Official Opening of the Colvin Bridge

Bridge opened on 21st May 1931 by Alderman J. H. Burrows

Official opening by Alderman J. H. Burrows

Lord Lieutenant of Essex, Brigadier-General R.B. Colvin, C.B., after whom the bridge was named, performed the pile driving ceremony for the bridge, exactly one year to the day before it was opened.

The opening of the bridge was a great occasion for the local community, in particular those people on the Canvey Island side.  Alderman J H Burrows officially opened the bridge at the ceremony held on  Thursday, 21st May 1931.   People living on the island declared the day a holiday and parties were held to celebrate.  The opening was followed by a celebratory meal.

As a swing bridge, it opened to make a channel 60 feet wide for the passage of vessels and preference was given to river traffic. When the bridge was closed there were two navigable openings, each 30 feet wide, with a headway of 2 feet above high water. The first bridge operator was local man, Fred Edwards, who had previously been the ferryman.

This bridge was operational for around 40 years and opened for the last time in November 1968.  The bridge that crosses the creek today was completed in 1973 and at this time the old swing bridge was demolished.

How it was reported in the Papers

The Essex Newsman of 23rd May 1931 reported:

Canvey Bridge Opened

On Thursday Ald. J. H. Burrows, J.P., chairman of the Essex County Council, opened the bridge which has been erected over the Creek to join Canvey Island to the mainland. Mr. H. P. Ansell and members of the Canvey Island Council’s Reception Committee received the guests on the Benfleet approach road side of the bridge. Ald. and Mrs Burrows were escorted to the first barrier, where the Bishop of Barking said dedicatory prayers and blessed the work.

Ald. Burrows then pressed a button electrically connected with the barrier and raised the arms and broke a white silk tape stretched across. In the name of the Urban Council and the residents, a bouquet was handed to Mrs. Burrows. The party were shown the the electrical equipment for opening and closing the roadway. Then, returning to the second barrier, Ald. Burrows opened the bridge to river traffic. 

A guard of honour was comprised of Boy Scouts, Girl Guides, Girls’ Life Brigade, and Brownies. Every Society and Association on the Island sent representatives.

The guests at the luncheon at the Canvey Hall included the Mayor of Southend (Ald. A. Martin), Major F. C. Cook ([Chief Engineer of] Ministry of Transport}, and Mr J. R. Oldfield, M.P. Mr F. J. Leach, chairman of the council presided.

Miss C. G. James presented Ald. Burrows with a souvenir of the occasion in the form of and automatic silver writing pad.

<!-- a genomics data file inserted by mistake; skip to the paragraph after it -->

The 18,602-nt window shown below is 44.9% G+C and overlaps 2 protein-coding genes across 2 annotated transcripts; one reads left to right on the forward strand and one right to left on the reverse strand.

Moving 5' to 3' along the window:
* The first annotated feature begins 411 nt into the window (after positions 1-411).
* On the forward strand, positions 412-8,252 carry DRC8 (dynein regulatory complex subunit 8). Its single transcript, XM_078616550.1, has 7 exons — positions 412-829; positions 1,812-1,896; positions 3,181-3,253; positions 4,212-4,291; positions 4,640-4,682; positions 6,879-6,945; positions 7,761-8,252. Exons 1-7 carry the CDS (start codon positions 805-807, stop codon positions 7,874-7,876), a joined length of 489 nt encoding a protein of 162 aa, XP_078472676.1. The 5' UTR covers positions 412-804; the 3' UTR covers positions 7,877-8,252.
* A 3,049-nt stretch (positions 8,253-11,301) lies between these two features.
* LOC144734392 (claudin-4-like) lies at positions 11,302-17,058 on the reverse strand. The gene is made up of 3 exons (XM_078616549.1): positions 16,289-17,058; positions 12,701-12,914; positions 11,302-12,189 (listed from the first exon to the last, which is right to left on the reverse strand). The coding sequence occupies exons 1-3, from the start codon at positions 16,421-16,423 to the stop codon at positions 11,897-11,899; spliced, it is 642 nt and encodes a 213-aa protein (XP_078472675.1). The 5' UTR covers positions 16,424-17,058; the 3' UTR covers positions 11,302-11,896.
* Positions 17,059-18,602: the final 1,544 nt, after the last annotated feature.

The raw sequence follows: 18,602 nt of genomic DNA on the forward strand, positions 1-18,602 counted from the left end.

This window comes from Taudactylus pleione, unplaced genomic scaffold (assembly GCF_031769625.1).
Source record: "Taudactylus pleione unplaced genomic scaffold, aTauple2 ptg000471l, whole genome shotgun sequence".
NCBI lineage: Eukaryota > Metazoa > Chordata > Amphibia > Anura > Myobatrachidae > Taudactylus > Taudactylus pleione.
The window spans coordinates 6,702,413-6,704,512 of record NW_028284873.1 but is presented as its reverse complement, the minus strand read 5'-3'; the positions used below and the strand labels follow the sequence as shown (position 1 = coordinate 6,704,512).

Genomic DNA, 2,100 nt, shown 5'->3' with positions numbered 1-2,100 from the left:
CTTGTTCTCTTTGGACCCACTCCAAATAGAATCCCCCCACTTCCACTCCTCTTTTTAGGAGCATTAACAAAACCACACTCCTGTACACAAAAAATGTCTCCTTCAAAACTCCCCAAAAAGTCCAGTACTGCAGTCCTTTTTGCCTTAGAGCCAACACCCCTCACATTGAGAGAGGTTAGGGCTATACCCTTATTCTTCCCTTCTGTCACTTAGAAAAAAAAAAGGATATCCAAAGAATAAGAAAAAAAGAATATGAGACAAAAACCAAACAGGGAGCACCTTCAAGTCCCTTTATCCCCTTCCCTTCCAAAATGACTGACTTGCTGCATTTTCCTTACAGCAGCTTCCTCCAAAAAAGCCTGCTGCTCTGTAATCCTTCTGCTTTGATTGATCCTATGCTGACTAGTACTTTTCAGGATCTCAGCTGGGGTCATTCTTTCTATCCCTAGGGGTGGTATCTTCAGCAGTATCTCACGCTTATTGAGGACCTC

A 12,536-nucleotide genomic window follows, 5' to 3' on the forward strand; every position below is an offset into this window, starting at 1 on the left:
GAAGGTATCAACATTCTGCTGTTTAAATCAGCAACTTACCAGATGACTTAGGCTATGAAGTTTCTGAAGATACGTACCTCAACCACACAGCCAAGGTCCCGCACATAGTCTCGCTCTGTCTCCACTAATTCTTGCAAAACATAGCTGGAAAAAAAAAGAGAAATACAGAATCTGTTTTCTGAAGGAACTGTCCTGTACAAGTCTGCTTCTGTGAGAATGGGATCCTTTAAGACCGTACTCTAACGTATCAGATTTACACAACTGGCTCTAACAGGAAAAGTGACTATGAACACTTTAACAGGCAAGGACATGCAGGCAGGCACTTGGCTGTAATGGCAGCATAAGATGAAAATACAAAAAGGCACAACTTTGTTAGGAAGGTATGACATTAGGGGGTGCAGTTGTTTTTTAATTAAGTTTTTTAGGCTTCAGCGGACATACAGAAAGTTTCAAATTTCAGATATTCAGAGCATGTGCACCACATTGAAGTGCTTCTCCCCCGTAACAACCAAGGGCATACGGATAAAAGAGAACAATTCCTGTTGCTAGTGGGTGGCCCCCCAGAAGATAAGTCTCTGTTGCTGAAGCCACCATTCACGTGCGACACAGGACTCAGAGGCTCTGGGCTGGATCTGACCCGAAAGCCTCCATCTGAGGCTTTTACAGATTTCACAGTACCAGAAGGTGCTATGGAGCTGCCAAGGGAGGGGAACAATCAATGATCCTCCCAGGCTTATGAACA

Photos of the event

Only a few photos exist of the event.

Bridge Shortly after opening

This picture shows the the bridge in use. We believe it is shortly after the opening as the road down to the causeway is still clearly present.

 

The Colvin Bridge as viewed from Benfleet
The Colvin Bridge as viewed from Canvey Island
Ald J.H Burrows about to open the Colvin Bridge
From the Norman M. Chisman collection
Report of the opening of the Colvin Bridge
Crowds and flags just before opening of the bridge
From the Norman M. Chisman collection
Fred Edwards at the bridge opening event
From the Norman M. Chisman collection
A sailing barge comes through the bridge sometime on the opening day
From the Norman M. Chisman collection
People and cars crossing the bridge on opening day
From the Geoff Barsby collection
The first car over the bridge
From the Geoff Barsby collection
The bridge shortly after opening
R.F. Postcards Collection

Comments about this page

Add your own comment

  • There is absolutely no truth in the belief that the bridge is second-hand from the crossing at Kings Ferry on the Swale. That waterway dwarfs Benfleet’s muddy rill. Sea going vessels navigate beyond to Ridham Dock, even today.

    By Nick Ardley (11/06/2012)
  • I am informed that the ‘old bridge’ was ‘second hand’, originally located on the Isle of Sheppey. Does anyone know if this is correct?

    By Robert Scott (26/08/2011)
  • I have completed more research and the Colvin Bridge was a sliding bridge – which I would think would be fairly rare in the UK – I cannot find a reference to any other. Please see Canvey Island Org – Canvey Community Archive Ferry Tales which shows plans of the sliding bridge.

    Richard Hayden

    By Richard Hayden (11/05/2011)
  • Is the term “swing bridge” correct? My memory recalls that, on opening, two bridge spans lifted slightly and then “rolled back” across the roadway leaving a gap for creek traffic – they didn’t “swing”.

    Richard Hayden

    By Richard Hayden (07/05/2011)

Add a comment about this page

Your email address will not be published. Required fields are marked *

Share this
Share on FacebookTweet about this on TwitterPin on PinterestShare on Google+